The 2013 Riverfront Times Music Showcase is this weekend! Think of it as St. Louis music's own official holiday and consider this the season. Throughout May we at RFT Music have been working hard to make our cases for all 130 bands and artists nominated for an RFT Music Award this year in 26 categories. Read on and get yourself acquainted, and we'll see you at the showcase (check out this post for the full schedule)!
Nicholas Vachel Lindsay may be the de facto poet laureate of Springfield, Illinois, but if Ben Bedford continues on his current path, Lindsay may have to share a few garlands. A student of Midwestern and Civil War-era history and a devotee of Townes Van Zandt and Woody Guthrie, Bedford writes songs the way a master poet shapes a form. Lines interlink, rhythms reinforce meaning and melodies rise up as naturally as flowers from good soil. Bedford's latest album, What We Lost, moves between visions of John the Baptist, the American Indian Movement and Vachel Lindsay himself, all sung with plangency and gravitas. His songs will make you reflect, but more importantly, they will make you feel. -Roy Kasten
Once best known as the Lonely Pine to her friend and folk-collaborator Cassie Morgan, Bombara has patiently established her own voice and music: a subtle fusion of folk, blues, county and rock. And while she's a gifted multi-instrumentalist — nobody plays a meaner wine glass onstage — she's also dedicated to writing songs with texture and tension. Her cut "All Along" on the first Tower Groove Records collection is one of the highlights on that double-vinyl set, a pure slice of country pop that never sounds saccharine. And her current work as a member of Old Lights and her forthcoming solo EP, Raise Your Flag, has sparkle and surprising indie-pop savvy. -Roy Kasten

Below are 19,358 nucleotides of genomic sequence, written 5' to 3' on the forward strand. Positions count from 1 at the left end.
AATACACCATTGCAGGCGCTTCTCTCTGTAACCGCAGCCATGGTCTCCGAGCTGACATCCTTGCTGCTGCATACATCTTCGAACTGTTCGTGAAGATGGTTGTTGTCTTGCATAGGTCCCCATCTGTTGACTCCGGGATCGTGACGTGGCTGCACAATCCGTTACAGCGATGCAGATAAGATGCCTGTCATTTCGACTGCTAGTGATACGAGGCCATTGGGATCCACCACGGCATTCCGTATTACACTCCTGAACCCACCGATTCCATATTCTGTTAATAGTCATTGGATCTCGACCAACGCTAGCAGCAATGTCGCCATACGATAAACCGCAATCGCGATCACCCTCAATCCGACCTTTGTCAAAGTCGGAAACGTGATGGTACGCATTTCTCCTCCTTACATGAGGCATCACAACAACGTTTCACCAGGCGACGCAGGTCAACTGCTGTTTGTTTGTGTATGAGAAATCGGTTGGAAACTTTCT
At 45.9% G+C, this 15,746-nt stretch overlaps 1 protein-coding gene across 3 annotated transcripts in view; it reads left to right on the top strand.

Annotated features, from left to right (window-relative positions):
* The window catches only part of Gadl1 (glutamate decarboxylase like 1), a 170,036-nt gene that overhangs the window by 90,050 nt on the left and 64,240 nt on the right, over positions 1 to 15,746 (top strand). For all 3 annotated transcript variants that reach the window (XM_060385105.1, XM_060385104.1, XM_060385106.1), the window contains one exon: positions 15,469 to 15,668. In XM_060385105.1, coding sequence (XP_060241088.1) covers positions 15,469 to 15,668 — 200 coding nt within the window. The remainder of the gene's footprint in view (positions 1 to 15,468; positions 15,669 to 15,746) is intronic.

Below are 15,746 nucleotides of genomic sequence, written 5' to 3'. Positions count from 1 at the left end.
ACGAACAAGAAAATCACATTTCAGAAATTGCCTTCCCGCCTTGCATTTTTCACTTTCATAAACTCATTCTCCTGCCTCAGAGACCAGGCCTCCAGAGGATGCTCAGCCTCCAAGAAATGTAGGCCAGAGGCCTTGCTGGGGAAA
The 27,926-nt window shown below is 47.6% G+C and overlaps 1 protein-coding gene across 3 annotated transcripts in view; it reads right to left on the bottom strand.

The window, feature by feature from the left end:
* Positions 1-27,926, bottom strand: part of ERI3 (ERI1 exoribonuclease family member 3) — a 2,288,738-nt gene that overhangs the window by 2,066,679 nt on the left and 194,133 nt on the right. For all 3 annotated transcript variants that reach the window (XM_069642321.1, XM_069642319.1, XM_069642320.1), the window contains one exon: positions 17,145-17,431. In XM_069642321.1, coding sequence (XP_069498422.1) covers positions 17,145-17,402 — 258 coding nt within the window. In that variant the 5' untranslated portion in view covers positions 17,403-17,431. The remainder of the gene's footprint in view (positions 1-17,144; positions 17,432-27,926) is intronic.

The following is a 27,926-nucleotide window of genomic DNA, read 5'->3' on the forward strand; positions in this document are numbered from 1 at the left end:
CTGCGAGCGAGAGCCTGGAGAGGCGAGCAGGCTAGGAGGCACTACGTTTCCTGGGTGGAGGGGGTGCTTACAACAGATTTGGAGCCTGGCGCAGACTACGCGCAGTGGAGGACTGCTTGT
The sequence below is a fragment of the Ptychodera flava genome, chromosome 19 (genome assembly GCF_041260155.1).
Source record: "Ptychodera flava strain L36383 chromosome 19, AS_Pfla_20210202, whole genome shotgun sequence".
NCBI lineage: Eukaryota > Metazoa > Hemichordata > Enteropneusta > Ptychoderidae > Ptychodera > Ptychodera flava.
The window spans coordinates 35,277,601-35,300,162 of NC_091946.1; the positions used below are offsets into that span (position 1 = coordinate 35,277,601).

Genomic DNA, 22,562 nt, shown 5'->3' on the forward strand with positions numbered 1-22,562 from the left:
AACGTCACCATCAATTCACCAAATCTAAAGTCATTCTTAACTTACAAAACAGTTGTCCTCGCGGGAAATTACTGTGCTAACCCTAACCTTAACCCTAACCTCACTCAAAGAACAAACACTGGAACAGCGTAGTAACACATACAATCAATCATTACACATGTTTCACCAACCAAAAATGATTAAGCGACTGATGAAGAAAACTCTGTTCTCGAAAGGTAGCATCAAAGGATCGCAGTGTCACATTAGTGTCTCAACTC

Fred Friction plays folk music capable of making the universal personal and the personal universal, often supplementing his sound by playing the spoons. A man who frequently and flagrantly ignores musical trends, Friction plays the music he enjoys and is often accused of being "weird." He most certainly is, and he does not give a fuck — he would continue to perform even if nobody ever listened, simply because he must xpress himself. Put plainly, Friction does whatever he wants. Fred Friction is forever Fred Friction, and that's why we love him. -Jaime Lees
It's no surprise that John Hartford has no single successor in St. Louis, but Ryan Spearman comes close. A multi-instrumentalist as gifted on the guitar as he is on the fiddle — and far more indebted to country blues than Hartford — Spearman also writes natural and easy-flowing songs that connect to folk traditions while firmly residing in the present. His latest release, Pain & Time, collects together many of the songs he's known for and has been playing for years — "Haley Mae," "Pretty Saro" and "Moonshiner," just for starters — fully showcasing his commanding vocal and instrumental talent. -Roy Kasten
The music of Zak Marmalefsky is simultaneously of this age and not of this world. With a finger-plucked guitar and a clutch of heartbroken but witty songs, Marmalefsky conjures Depression-era street corners and speakeasys, where his rich, sincere baritone crooning might have once made him king of the minstrels for a day. For now, he'll settle for an air of folk-troubadour mystery. Following in the footsteps of Leadbelly and Dave Van Ronk isn't for the faint of skill or heart; Marmalefsky has both. His music – sometimes poignant, sometimes off-color, often both at the same time – is never a throwback put-on. -Roy Kasten